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February 16, 1967

UNITED STATES of America ex rel. William DIAMOND

The opinion of the court was delivered by: LORD, JR.

 JOHN W. LORD, Jr., District Judge.

 Plaintiff is an inmate of the State Correctional Institution at Graterford. On October 5, 1966 he filed an in forma pauperis Civil Rights Act complaint listing various prison officials as defendants. Upon the motion of defendants, the complaint was dismissed by this Court on January 3, 1967 for failure to state a claim upon which relief could be granted, pursuant to Fed.R.Civ.P. 12(b)(6). On January 18, 1967 the plaintiff forwarded to this Court four packets of additional materials, indicating that he had been denied access to this Court in his attempts to amend his complaint.

 Prisoners are clearly entitled to the protection afforded by the Civil Rights Act. 42 U.S.C.A. § 1983. Cooper v. Pate, 378 U.S. 546, 84 S. Ct. 1733, 12 L. Ed. 2d 1030 (1964); Brown v. Brown, 368 F.2d 992 (9th Cir. 1966). Courts have adopted a practice of making all reasonable efforts to see that a prisoner's complaint will not fail entirely "* * * because he misconceives the nature of the proceeding or mislabels his petition." Roberts v. Pegelow, 313 F.2d 548, 550 (4th Cir. 1963). See also, Richey v. Wilkins, 335 F.2d 1 (2nd Cir. 1964); Kregger v. Posner, 248 F. Supp. 804 (E.D.Mich.1966); United States ex rel. Henson v. Myers, 244 F. Supp. 826 (E.D.Pa.1965). To date, plaintiff has filed over one hundred and forty handwritten pages of complaints and petitions with this Court. These materials, replete with involved legal citations from every conceivable source, allude, from time to time, to plaintiff's continuing psychotic problems, such as "hearing voices." However, upon a careful review of all the materials supplied to this Court to date, plaintiff has raised two meritorious contentions: that his right to a fair trial had been jeopardized by an intentional withholding of his civilian clothing by prison officials who compelled him to stand trial in his prison uniform and that his access to this Court has been blocked. Of course it is presently impossible for this Court to assess the truthfulness of plaintiff's contentions in the present posture of the case. Clarification will have to await trial or a motion for summary judgment supported by affidavits.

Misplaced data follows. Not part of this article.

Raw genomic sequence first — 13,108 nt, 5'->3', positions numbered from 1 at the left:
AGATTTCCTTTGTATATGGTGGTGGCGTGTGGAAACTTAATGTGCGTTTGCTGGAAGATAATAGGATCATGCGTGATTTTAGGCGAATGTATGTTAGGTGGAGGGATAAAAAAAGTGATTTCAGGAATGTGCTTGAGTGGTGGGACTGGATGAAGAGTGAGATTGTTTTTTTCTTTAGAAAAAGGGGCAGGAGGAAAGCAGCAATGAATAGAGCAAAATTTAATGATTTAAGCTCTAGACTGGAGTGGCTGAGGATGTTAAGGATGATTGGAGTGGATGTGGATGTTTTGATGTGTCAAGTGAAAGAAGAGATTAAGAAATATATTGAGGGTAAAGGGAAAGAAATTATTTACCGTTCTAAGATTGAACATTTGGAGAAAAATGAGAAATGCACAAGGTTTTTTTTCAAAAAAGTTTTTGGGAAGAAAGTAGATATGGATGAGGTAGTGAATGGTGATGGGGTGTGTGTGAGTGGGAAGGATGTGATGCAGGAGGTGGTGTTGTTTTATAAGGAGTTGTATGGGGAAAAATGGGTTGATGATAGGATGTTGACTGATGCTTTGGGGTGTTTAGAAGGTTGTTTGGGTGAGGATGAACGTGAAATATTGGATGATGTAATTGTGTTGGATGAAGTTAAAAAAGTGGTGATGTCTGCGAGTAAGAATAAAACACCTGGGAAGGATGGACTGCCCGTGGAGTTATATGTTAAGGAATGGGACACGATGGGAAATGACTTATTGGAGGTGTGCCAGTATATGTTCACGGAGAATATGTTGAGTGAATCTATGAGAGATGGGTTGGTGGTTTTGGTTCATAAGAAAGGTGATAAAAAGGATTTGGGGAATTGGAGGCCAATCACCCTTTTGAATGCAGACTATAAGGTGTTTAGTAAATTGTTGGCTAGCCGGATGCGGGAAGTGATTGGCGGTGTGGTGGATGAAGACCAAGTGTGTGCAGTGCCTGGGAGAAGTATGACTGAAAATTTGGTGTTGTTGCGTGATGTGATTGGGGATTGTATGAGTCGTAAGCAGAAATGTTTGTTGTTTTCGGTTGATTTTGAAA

Plaintiff has requested the assistance of nearly every legal and equitable power of this Court from injunction, habeas corpus and damage actions to innumerable hybrid proceedings which would be pointless to further catalogue. This Court will deny plaintiff leave to proceed in forma pauperis on all these matters now pending, with the exception that plaintiff will be granted leave to file an amended complaint in a manner that will be indicated below.

 Plaintiff's contentions can be categorized as complaining of a deprivation of his constitutionality protected civil rights by state officials. Such complaints are properly brought under 42 U.S.C.A. § 1983, which states:

Every person who, under color of any statute, ordinance, regulation, custom, or usage, of any State * * * subjects, or causes to be subjected, any citizen of the United States * * * to the deprivation of any rights, privileges, or immunities secured by the Constitution and laws, shall be liable to the party injured in an action at law, suit in equity, or other proper proceeding for redress.